9. I suspected that I should give the episode another go, once I worked through my anger over the near-nudity. To be honest, other than that one scene, I really enjoyed it my second time through. That scene still bothers me -- mostly because it doesn't need to be there and takes the class of the episode down a notch -- along with other implications surrounding Irene, but overall it's a funny and interesting hour and a half.

    Where Sherlock stands, I'm conflicted; I do think that Moffat did himself a disservice in having Sherlock sulk and brood once Irene was "dead," because that isn't like him at all -- but the revelation at the end makes me wonder if he was not lamenting the loss of a great mind rather than a female form. Sherlock in the original story respected her intellect in outsmarting him; here, is it less an obsession with her than his fascination with a sharp mind? He clearly does not love her, for as he points out, sentiment and love will bring down anyone, so he chooses (how logical of him) not to surrender to emotion. I... I just don't know. I suppose that's what Moffat intended, for us not to know if Sherlock was attracted to her or irritated because he was drawn to her.

    But therein lies the problem -- other than her being a smart-ass on occasion, WHY would he be drawn to her? Yes, she had common sense and some smarts about her, but is it really any more extraordinary than any other woman? To be worthy of Sherlock's respect, you need to be smarter than the average woman -- and I don't think she was.

    Sherlock was still an INTJ; INTJ's can be emotionally conflicted when they are not certain what they are feeling. They are also not above throwing people out windows who threaten those they love. ;)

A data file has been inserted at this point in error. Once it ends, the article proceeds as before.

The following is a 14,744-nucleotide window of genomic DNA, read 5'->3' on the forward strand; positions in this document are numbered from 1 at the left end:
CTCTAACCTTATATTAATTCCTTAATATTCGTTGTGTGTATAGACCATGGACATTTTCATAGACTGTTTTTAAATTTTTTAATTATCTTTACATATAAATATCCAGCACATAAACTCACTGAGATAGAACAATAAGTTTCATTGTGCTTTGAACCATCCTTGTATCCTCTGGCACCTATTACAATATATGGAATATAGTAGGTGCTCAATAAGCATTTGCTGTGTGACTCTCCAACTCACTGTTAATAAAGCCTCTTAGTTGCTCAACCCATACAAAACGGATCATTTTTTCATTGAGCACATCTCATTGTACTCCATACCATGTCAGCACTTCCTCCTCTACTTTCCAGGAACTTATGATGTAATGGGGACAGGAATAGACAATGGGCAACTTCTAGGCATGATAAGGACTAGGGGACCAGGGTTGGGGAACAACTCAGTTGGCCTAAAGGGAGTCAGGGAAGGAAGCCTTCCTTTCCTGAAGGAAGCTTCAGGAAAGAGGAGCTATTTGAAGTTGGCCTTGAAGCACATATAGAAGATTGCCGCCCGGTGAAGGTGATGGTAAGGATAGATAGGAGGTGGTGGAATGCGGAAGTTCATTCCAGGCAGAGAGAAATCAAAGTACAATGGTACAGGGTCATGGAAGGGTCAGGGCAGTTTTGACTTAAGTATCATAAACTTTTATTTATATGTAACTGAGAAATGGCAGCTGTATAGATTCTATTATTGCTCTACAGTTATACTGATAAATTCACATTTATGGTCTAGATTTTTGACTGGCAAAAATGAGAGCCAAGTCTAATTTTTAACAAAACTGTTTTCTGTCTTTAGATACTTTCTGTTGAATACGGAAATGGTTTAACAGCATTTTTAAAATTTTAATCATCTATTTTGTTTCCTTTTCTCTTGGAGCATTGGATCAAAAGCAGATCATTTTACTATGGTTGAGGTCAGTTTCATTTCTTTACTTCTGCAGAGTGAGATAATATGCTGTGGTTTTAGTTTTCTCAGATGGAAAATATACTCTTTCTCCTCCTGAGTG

10. I think because Irene didn't impress me, it made me wonder how she managed to impress Holmes. The first time he saw the woman, she was totally naked. I should have thought that would raise his scorn rather than anything else, being so blatant in her attempt to put him off guard. You're right. She was merely normal in her cleverness with more attitude. That certainly didn't make an equal to Holmes' intellect on any scale.

    I'll probably not watch it again and I'm certainly warned my folks away from the first episode. When something that was previously parent-friendly ceases to be so, it's such a horrible shame.

  11. It's a shame, but no one has done Irene justice. Moffat had an opportunity to dazzle us with Irene -- to make her not a dominatrix or a sex goddess, but a woman who uses her intellect rather than her womanly charms to fool people. I've read some interesting articles of late from the UK complaining that it's a sad day when the sexism of 2012 is far more apparent than the sexism of Victorian England! In other words, Doyle's Irene was far more of a feminist than Moffat's!

    Also... did she fall for Holmes? If so, WHY? She must have programmed her phone barely after they met. Do you expect me to believe she fell in love with him in the course of one conversation?

    I don't blame you for not wanting to give it another go -- it was a shock, and I think my anger reaction was for the same reason yours was: I watch things not as a viewer, but as a reviewer, and when THAT happened I thought, "Well, there's no way I can recommend this episode to anyone!" =P

    By the way, have you gotten any of my e-mails over the last few days? I've sent several with no response, and I'm wondering if they're getting lost in cyberspace or going into your junk folder?